Educational Background: Attended middle and high school in England; Bsc in Aeronautics and Astronautics from the University of Southern California; Msc in Aerospace Engineering from Stanford University.
Current company, job, and description: Founder and President of We Teach Science Foundation.
Career path: I remember when I was 12 years old and building yet another model airplane to fly, my dad pointed out that there is actually a job where you can design planes all the time. I was hooked and focused on learning all about aerodynamics and aircraft design. After graduate school at Stanford, I started work at a small consultancy working on a project funded by NASA to write software to help design aircraft. Soon after that, I spent a couple of years in South Africa working on Surface to Air missile simulation software. On returning to California (Silicon Valley) I spent the following 10+ years managing R&D operations for products from concept development through design and transition to mass production in China. In the three years prior to forming the We Teach Science Foundation, I served as President of D2M, a product design consultancy in Silicon Valley and was Director of Operations at Speck Product Design, managing engineering operations in the Palo Alto and Shanghai offices. In 2008 I changed careers to focus on enhancing the math and science education of American public school children and founded We Teach Science later that year.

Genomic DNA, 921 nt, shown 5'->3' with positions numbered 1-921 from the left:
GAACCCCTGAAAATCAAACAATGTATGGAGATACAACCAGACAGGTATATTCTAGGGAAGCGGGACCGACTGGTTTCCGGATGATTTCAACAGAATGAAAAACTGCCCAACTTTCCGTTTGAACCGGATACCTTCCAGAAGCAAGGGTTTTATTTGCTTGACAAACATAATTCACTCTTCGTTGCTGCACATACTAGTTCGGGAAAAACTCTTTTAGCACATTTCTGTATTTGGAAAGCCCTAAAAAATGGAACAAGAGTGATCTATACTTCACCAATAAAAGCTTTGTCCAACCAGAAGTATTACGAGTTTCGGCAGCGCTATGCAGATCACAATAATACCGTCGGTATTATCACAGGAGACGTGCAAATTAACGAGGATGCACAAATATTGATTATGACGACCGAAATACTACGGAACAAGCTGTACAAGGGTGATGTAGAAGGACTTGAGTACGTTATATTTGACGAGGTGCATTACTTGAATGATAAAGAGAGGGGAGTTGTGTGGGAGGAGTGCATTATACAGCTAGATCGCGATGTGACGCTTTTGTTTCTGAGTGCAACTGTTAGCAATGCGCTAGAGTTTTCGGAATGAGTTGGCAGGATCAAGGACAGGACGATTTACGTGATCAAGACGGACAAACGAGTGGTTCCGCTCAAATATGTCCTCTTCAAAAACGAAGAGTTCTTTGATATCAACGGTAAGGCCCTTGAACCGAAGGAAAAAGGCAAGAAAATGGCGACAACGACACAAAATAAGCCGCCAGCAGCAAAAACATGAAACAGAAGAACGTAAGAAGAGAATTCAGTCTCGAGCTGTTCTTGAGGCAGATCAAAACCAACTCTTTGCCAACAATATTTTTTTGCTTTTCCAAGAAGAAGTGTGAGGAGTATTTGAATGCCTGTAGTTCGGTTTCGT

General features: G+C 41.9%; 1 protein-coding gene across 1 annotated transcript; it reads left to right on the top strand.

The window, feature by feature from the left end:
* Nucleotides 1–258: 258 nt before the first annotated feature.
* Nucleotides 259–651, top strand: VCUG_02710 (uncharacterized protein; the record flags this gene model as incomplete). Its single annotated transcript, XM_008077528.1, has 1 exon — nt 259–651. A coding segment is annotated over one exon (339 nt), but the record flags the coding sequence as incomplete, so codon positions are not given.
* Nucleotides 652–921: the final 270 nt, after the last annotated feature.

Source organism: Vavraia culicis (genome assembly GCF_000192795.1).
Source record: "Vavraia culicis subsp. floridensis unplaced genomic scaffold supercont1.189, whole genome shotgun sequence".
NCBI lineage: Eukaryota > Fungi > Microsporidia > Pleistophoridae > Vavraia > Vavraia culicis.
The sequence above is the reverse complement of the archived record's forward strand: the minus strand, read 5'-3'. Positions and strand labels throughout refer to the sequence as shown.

Favorite math teacher: Mr. Heater was my Calculus teacher at Bakersfield Community College from 1986 to 1988. I could see his love and passion for Calculus every day in class – each lesson was a wonderful exploration of the power and wonder of math. What I really loved about him was his attendtion to his students – he was always checking for deeper understanding in his students.
Favorite memory from math/science growing up: When I was about 13, I spent much time building hot air balloons from tissue paper, cotton wool, and alcohol (for the flame). Mid-winter in England I would spend a day or two building 4-5 foot high hot air balloons, then drag them out to the garden and use a camping stove to heat up the air. Finallly, we would light the alcohol soaked cotton wool at dusk and watch the balloon slowly drift in the sky, glowing softly.
In community college, three of us entered an engineering competition to design a contraption to launch a golf ball as far as possible. We got serious very quickly and designed the equivalent of a pneumatic sling shot. Using oil refinery parts (this was done in Bakersfield where there isn’t much going on other than oil and farming) we welded together pipe and a pressure vessel that could throw a golf ball over a mile. The judges, after hearing about our testing, changed the rules of the competition at the last minute to limit the range to 100 yards!
Why you like math and science: